Good balance is essential to running, jumping or participating in sports that involve changing position quickly. However, a 2009 study shows kids with juvenile arthritis in the lower extremities often have impaired balance, which could potentially hamper sports performance and put them at greater risk of sports injury.
The study, presented at the October 2009 annual scientific meeting of the American College of Rheumatology in Philadelphia, was one of the first to examine balance in kids with lower extremity arthritis, says study leader Kristin Houghton, MD. In her pediatric rheumatology practice, Dr. Houghton observed that children with arthritis affecting their legs often have difficulty with single-leg standing and hopping. She was concerned that poor balance might place children with arthritis at increased risk of injury during play and physical activity.
Dr. Houghton and colleagues at the British Columbia Children’s Hospital in Vancouver decided to put those observations to the test. Although their study did not look at sports performance, it did help confirm that children with arthritis have difficulty with balance.
The study evaluated 25 children with JIA between the ages of 8 and 18, using the Biodex Balance System (BBS) platform. The movable platform provides up to 20 degrees of surface tilt within a 360-degree range of motion, with a visual feedback that allows assessment of single- and double-leg postural balance. Allowing for varying levels of difficulty of stability testing from static to very unstable, it has been used to study balance in adults with rheumatoid arthritis and ankylosing spondylitis.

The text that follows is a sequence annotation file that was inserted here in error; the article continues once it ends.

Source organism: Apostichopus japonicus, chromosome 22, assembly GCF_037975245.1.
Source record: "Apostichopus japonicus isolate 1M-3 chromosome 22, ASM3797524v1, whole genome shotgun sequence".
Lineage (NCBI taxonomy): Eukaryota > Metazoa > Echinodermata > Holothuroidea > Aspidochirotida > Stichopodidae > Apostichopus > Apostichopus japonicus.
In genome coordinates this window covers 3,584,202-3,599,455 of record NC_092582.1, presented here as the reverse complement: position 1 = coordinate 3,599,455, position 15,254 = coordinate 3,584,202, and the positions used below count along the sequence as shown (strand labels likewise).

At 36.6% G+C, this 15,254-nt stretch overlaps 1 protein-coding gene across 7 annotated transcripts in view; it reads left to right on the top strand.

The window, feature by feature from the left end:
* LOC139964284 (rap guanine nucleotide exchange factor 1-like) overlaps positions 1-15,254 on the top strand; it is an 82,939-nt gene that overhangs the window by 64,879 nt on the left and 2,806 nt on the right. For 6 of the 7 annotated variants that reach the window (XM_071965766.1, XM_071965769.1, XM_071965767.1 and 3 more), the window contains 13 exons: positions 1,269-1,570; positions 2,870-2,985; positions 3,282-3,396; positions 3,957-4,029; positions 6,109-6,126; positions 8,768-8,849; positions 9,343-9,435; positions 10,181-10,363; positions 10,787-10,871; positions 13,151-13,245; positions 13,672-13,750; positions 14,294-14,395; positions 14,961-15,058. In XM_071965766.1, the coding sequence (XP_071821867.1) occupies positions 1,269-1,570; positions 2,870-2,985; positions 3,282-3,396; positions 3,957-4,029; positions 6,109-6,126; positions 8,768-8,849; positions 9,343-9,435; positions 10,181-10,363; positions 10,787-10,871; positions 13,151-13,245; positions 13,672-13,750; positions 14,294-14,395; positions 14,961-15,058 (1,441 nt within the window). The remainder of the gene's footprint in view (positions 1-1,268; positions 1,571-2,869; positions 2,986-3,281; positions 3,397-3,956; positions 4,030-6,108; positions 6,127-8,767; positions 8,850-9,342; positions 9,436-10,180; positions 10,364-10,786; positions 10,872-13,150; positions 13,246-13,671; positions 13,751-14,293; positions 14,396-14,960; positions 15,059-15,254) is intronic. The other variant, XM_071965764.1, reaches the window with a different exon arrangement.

Researchers measured the children’s ability to balance on one leg as well as their ability to stand on both legs and balance the BBS platform at three settings: stable, moderately unstable and very unstable. They also measured arthritis severity and muscle strength, and the children completed forms to rate function and pain.
“The key finding was that children with lower extremity arthritis appear to have impaired balance,” says Dr. Houghton. “In particular, almost half – 48 percent – had difficulty standing on one leg, single-leg balance. Children with ankle arthritis had more difficult balancing on an unstable platform.”
Exercises Can Help
As strength and balance are shown to be positively related, proprioceptive exercises – that is, exercises that enhance balance – are likely to emerge as an important therapy in the treatment of children with JIA and lower extremity arthritis, says Dr. Houghton.
Two exercises Dr. Houghton recommends are:
• Standing on one leg for increasing lengths of time. Hop from front to back and side to side.
• Standing on both legs on a slightly unstable surface (wobble board).
These exercises – often prescribed after a sports injury – may be helpful for children with arthritis and impaired balance, she says.